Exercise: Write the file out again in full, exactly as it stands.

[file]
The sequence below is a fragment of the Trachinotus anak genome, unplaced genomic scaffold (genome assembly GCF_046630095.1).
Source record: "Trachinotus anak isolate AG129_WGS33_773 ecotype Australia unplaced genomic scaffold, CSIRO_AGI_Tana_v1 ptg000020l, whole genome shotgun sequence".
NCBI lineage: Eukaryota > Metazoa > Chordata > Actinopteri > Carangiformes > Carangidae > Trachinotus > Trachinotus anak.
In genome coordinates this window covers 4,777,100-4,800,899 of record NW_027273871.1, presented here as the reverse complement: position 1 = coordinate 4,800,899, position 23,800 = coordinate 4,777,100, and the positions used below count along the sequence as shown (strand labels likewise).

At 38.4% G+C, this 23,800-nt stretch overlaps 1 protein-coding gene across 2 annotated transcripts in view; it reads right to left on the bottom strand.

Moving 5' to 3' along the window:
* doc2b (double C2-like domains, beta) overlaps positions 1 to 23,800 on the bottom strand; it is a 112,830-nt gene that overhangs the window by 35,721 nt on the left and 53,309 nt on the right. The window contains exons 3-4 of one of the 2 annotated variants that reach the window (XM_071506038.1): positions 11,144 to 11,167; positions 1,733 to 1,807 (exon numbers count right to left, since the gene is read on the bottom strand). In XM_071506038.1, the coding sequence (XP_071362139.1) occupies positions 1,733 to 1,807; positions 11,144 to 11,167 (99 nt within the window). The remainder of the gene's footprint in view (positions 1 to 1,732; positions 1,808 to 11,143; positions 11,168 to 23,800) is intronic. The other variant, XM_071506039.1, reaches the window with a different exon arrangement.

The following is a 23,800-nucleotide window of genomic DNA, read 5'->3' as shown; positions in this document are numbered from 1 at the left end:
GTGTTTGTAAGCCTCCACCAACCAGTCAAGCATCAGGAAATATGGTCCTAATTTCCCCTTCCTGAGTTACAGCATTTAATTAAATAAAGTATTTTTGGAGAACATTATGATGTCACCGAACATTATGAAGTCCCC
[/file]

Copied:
The sequence below is a fragment of the Trachinotus anak genome, unplaced genomic scaffold (genome assembly GCF_046630095.1).
Source record: "Trachinotus anak isolate AG129_WGS33_773 ecotype Australia unplaced genomic scaffold, CSIRO_AGI_Tana_v1 ptg000020l, whole genome shotgun sequence".
NCBI lineage: Eukaryota > Metazoa > Chordata > Actinopteri > Carangiformes > Carangidae > Trachinotus > Trachinotus anak.
In genome coordinates this window covers 4,777,100-4,800,899 of record NW_027273871.1, presented here as the reverse complement: position 1 = coordinate 4,800,899, position 23,800 = coordinate 4,777,100, and the positions used below count along the sequence as shown (strand labels likewise).

At 38.4% G+C, this 23,800-nt stretch overlaps 1 protein-coding gene across 2 annotated transcripts in view; it reads right to left on the bottom strand.

Moving 5' to 3' along the window:
* doc2b (double C2-like domains, beta) overlaps positions 1 to 23,800 on the bottom strand; it is a 112,830-nt gene that overhangs the window by 35,721 nt on the left and 53,309 nt on the right. The window contains exons 3-4 of one of the 2 annotated variants that reach the window (XM_071506038.1): positions 11,144 to 11,167; positions 1,733 to 1,807 (exon numbers count right to left, since the gene is read on the bottom strand). In XM_071506038.1, the coding sequence (XP_071362139.1) occupies positions 1,733 to 1,807; positions 11,144 to 11,167 (99 nt within the window). The remainder of the gene's footprint in view (positions 1 to 1,732; positions 1,808 to 11,143; positions 11,168 to 23,800) is intronic. The other variant, XM_071506039.1, reaches the window with a different exon arrangement.

The following is a 23,800-nucleotide window of genomic DNA, read 5'->3' as shown; positions in this document are numbered from 1 at the left end:
GTGTTTGTAAGCCTCCACCAACCAGTCAAGCATCAGGAAATATGGTCCTAATTTCCCCTTCCTGAGTTACAGCATTTAATTAAATAAAGTATTTTTGGAGAACATTATGATGTCACCGAACATTATGAAGTCCCC